Article by John C. Lincoln
The following article is provided as a courtesy by its author. It is provided for informational purposes only, and should not be taken as legal advice. You SHOULD in every case act or rely only upon the advice of an attorney who practices extensively in this area of the law. You SHOULD NOT in any case act or rely upon written materials of a general nature, such as the following article.
In Arizona, probate usually does not take a long time, and usually does not require a lot of expense. We can help make sure that your heirs will have as little expense and delay as possible. In many cases, that will mean preparing a revocable living trust for you. In some cases, it will mean helping you with simpler and less costly alternatives to a trust. In a few cases, it will mean allowing your estate to go to probate as the simplest and least costly alternative.
So what is probate? It is simply the process of wrapping up your affairs after you die. In very simple terms, someone must pay your funeral costs, any taxes that you may have owed, and any bills. Someone must pay the utilities and make sure that everything is insured and properly invested until the balance can be distributed. Usually, someone must liquidate everything so that distributions can be made to the heirs. AVOIDING Whoever does all of this should consult not only an attorney but also a certified public accountant, and a financial adviser. Those fees must be paid. Whoever does all of this must provide an inventory and accounting of his or her administration of your estate to your heirs. Finally, whoever has done all of this must distribute the balance of your estate according to your Will, or according to the law if you have not left a Will.
What most people do not know is that, in Arizona, the cost and delay of probate is often minor. Arizona has a modern probate code, and most probates are handled almost entirely out of court. Most probates are "Informal." That means that papers are filed initially to appoint someone as "Personal Representative" to administer your estate. However, there is no court appearance, no hearing, and no one needs to see a judge. If the papers are in order, a "Registrar" at the Clerk’s office simply rubber stamps the appointment of the Personal Representative. The Personal Representative then simply goes about wrapping up your affairs. When the Personal Representative has done all that he or she is supposed to do, the Personal Representative simply files a "Closing Statement" with the Clerk, and the probate is done.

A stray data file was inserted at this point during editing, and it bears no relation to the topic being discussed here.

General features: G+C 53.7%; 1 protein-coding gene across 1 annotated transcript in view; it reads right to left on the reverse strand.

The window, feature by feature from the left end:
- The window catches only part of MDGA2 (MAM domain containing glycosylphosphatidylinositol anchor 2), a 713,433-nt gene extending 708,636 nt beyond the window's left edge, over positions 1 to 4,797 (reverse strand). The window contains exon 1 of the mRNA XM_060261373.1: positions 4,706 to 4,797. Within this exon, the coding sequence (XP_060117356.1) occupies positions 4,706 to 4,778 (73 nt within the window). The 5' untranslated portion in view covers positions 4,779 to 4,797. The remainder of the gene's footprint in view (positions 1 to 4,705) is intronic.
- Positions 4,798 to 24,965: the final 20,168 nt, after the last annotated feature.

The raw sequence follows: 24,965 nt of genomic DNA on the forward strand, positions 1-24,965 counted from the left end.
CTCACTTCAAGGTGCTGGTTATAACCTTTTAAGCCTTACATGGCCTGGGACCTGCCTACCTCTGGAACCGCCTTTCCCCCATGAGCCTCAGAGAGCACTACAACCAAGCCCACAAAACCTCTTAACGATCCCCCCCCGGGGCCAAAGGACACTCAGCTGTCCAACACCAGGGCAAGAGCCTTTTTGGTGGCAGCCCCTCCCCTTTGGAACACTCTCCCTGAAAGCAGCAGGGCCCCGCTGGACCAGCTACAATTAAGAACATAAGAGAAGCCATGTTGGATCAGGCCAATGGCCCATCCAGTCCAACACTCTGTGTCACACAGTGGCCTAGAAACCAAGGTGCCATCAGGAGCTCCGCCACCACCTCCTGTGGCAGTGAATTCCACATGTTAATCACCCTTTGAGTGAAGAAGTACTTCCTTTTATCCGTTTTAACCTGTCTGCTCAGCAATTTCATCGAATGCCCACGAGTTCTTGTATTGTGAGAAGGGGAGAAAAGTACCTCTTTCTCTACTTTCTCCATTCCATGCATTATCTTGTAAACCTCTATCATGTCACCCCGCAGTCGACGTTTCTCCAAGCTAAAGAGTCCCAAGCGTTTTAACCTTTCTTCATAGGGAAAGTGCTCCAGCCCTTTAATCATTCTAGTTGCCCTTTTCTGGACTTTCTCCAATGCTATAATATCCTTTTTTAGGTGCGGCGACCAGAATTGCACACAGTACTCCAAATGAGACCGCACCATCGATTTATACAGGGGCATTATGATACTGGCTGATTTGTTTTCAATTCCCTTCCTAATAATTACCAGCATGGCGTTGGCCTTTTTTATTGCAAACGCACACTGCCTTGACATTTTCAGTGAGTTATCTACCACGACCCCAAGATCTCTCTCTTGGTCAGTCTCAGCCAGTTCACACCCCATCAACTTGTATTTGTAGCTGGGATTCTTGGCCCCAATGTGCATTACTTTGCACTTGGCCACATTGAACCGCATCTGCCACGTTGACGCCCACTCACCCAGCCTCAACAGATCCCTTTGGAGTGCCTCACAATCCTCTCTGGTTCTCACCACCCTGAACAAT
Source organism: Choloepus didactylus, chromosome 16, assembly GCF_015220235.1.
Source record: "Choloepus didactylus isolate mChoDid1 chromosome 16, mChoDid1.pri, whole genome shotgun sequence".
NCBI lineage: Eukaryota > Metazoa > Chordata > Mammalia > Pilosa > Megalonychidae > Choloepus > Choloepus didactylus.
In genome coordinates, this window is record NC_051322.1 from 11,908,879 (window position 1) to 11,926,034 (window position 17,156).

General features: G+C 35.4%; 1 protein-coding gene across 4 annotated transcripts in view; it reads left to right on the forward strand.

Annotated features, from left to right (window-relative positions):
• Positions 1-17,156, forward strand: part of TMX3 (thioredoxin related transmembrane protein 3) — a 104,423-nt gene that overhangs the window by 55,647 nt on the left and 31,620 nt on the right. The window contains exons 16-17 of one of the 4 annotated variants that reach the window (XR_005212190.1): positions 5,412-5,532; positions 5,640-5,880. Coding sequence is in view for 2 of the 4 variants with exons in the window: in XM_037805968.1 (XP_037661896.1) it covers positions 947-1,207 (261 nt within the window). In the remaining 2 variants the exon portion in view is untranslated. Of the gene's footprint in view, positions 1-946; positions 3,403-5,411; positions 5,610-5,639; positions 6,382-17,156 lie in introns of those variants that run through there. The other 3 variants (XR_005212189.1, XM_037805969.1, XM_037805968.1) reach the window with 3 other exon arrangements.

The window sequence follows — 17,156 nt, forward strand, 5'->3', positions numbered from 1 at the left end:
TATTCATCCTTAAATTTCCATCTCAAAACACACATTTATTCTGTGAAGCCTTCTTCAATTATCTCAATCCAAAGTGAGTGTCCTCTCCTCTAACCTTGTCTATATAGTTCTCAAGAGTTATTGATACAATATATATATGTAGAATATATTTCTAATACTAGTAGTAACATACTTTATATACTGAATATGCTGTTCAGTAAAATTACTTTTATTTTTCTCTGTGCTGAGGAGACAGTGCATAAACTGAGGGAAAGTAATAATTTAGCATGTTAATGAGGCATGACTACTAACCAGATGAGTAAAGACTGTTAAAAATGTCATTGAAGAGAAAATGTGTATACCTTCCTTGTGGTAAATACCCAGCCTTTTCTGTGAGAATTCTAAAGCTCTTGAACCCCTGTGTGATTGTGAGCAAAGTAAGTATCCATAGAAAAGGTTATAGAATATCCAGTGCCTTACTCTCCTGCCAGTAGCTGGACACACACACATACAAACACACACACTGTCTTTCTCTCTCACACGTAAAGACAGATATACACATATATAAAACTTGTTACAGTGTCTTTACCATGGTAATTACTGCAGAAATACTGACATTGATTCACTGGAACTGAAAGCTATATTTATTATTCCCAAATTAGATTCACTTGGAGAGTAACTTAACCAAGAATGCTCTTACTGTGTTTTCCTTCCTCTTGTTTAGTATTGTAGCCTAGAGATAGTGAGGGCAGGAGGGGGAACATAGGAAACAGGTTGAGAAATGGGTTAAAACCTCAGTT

Probate can still be expensive and involve long delays. California has laws that provide that the Personal Representative and the attorney for the Personal Representative are entitled to a percentage of the estate as their fees. That means that the fees may be very large in a large estate, even if the estate is simple. Suppose that someone dies leaving as his entire estate one million dollars in one bank account, and a sole heir. The attorney’s work necessary to administer that estate would be negligible, but the attorney’s fees would be $23,000! In Arizona, in our office, our fees to help the sole heir administer that estate would not be more than $1,500.
The difference in the cost and delay of probate in Arizona is usually not so much the size of the estate as the complexity. By the same token that a large estate can be very simple, a small estate can be very complex. Your estate may have real estate in more than one state, your heirs may be fighting among themselves, there may be questions about your mental capacity at the time you signed your Will, your Will may not be clear because you prepared it without an attorney, or there may be tax questions. These are only some of the things that may cause expense and delay. Of these, disagreement, and litigation, among your heirs, can be the most expensive and cause the most delay. Heirs fight over estates large and small. The most important thing that you can do to try to keep heirs from fighting among themselves is to have your estate plan – whether it is a Will or a Revocable Living Trust – prepared by an attorney certified as a specialist in estate and trust law.
So, should you have a trust so that your estate will not have to be probated? The answer is, it depends. We will explain, based on your own wishes, and your own family and financial situation, the pro’s and con’s of a Revocable Living Trust in your own individual case. Often, we will recommend it, and we will tell you why. Sometimes, we will suggest simpler alternatives, and we will tell you why a trust may not be cost-effective in your case. We will always advise you that you should at least have a Will.
If you would like more information call us at (602) 955-9555